A heartbreaking, wildly inventive, and moving novel narrated by a teenage runaway, from the best-selling author of Midwives and The Sandcastle Girls.
Close Your Eyes, Hold Hands is the story of Emily Shepard, a homeless teen living in an igloo made of ice and trash bags filled with frozen leaves. Half a year earlier, a nuclear plant in Vermont's Northeast Kingdom had experienced a cataclysmic meltdown, and both of Emily's parents were killed. Devastatingly, her father was in charge of the plant, and the meltdown may have been his fault. Was he drunk when it happened? Thousands of people are forced to flee their homes in the Kingdom; rivers and forests are destroyed; and Emily feels certain that, as the daughter of the most hated man in America, she is in danger. So instead of following the social workers and her classmates after the meltdown, Emily takes off on her own for Burlington, where she survives by stealing, sleeping on the floor of a drug dealer's apartment, and inventing a new identity for herself - an identity inspired by her favorite poet, Emily Dickinson. When Emily befriends a young homeless boy named Cameron, she protects him with a ferocity she didn't know she had. But she still can't outrun her past, can't escape her grief, can't hide forever - and so she comes up with the only plan that she can.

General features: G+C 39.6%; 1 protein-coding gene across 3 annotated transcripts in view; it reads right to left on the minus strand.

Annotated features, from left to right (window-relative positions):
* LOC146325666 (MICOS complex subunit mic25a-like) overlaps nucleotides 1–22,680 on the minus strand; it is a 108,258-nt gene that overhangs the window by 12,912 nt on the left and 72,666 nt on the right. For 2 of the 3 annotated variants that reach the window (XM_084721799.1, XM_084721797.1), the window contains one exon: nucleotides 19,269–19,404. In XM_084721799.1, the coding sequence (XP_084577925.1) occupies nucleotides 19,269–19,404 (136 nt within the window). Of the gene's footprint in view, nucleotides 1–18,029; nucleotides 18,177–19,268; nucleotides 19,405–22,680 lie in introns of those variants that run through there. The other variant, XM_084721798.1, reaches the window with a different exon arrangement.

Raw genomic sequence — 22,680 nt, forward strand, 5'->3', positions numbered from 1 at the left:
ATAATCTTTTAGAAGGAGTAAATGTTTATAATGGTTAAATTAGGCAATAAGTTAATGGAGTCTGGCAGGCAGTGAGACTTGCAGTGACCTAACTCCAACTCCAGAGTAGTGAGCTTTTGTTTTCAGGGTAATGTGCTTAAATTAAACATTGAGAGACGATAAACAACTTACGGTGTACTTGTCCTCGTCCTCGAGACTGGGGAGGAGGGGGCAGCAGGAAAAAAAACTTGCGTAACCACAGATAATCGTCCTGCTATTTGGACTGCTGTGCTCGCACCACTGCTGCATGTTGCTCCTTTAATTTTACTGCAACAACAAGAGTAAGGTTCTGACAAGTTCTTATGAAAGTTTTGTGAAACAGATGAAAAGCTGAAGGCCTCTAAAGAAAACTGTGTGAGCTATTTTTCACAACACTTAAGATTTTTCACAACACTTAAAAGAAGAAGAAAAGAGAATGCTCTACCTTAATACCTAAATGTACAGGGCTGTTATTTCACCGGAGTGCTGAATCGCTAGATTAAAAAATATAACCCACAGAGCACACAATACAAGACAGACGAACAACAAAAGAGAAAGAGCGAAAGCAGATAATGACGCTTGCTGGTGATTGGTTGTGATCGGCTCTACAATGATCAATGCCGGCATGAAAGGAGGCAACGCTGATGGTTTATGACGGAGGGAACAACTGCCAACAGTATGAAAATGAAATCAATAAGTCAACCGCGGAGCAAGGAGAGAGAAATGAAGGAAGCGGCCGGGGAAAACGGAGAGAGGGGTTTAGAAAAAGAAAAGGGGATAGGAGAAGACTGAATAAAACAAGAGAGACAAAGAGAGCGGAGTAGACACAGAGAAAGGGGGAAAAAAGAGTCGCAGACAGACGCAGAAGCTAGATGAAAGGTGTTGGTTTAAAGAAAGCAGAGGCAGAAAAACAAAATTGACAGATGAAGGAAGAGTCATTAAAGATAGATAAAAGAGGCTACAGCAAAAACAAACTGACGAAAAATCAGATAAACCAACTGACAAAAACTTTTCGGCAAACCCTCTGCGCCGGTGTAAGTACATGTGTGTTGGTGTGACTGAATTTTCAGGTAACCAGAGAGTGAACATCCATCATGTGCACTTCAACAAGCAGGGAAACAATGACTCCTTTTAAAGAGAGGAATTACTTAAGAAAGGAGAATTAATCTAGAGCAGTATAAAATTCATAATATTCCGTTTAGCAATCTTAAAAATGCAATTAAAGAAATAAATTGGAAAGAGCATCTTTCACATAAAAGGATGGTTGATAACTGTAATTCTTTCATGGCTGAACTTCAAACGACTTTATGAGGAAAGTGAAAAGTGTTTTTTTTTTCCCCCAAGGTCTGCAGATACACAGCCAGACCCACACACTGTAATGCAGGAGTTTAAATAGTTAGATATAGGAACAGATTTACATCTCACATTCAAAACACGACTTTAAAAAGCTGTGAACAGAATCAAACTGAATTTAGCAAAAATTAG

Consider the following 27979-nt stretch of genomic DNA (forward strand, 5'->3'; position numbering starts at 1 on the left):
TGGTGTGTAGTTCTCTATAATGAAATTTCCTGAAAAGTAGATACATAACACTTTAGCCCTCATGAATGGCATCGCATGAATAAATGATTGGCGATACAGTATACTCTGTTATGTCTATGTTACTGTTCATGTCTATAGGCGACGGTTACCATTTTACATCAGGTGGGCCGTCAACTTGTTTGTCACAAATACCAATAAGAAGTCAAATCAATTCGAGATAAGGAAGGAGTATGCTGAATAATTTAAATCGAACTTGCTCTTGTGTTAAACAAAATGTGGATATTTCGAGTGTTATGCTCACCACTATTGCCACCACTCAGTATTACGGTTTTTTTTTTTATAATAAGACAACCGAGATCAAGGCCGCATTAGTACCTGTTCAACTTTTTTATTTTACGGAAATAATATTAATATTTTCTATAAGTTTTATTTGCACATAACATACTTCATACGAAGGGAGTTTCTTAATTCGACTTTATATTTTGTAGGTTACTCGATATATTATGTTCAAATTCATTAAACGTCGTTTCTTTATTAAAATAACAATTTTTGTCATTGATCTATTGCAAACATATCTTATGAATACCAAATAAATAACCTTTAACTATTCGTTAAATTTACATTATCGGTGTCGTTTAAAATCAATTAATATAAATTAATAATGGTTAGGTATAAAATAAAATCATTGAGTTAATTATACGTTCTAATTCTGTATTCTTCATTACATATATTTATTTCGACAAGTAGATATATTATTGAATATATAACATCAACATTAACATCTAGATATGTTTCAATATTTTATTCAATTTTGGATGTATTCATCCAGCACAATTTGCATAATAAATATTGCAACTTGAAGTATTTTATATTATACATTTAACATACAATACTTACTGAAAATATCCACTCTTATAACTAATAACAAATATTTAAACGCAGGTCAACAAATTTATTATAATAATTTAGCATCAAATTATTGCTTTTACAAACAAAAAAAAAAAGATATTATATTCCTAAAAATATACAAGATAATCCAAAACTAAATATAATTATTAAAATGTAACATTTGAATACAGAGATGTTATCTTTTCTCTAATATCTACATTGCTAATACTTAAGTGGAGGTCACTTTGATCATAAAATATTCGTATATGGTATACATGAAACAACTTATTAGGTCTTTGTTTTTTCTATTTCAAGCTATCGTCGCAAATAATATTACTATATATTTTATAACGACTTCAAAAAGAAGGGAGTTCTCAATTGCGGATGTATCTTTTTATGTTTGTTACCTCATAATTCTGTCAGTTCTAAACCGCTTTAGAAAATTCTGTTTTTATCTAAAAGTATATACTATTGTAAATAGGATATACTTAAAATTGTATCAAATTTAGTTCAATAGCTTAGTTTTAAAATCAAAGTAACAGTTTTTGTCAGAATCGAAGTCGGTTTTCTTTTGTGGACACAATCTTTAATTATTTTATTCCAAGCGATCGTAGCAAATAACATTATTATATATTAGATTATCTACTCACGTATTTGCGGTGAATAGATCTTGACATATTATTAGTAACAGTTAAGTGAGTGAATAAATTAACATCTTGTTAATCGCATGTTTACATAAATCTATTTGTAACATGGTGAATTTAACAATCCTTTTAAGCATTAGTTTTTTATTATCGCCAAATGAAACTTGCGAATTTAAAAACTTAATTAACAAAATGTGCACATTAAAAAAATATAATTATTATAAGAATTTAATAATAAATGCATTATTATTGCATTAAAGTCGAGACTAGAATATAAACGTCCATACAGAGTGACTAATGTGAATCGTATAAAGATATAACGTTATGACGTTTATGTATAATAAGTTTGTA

A story of loss, adventure, and the search for friendship in the wake of catastrophe, Close Your Eyes, Hold Hands is one of Chris Bohjalian's finest novels to date - breathtaking, wise, and utterly transporting.
"Emily's story is both heartbreaking and frightening.... The book rings with poetry and truth." (Jeanne Bogino, Library Journal)
"I have a new favorite Chris Bohjalian novel. Close Your Eyes, Hold Hands is a book I wish I'd been smart enough to write: A masterpiece of narrative voice, of emotion, and of how - as Emily Dickinson might say - the sparest of words can hold a wealth of pain. If you need any proof that fiction can scare us, move us, and break our hearts simultaneously - look no further." (Jodi Picoult)
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Overall a good book, but poorly narrated
Man writes as teenage girl.
- Ray Stewart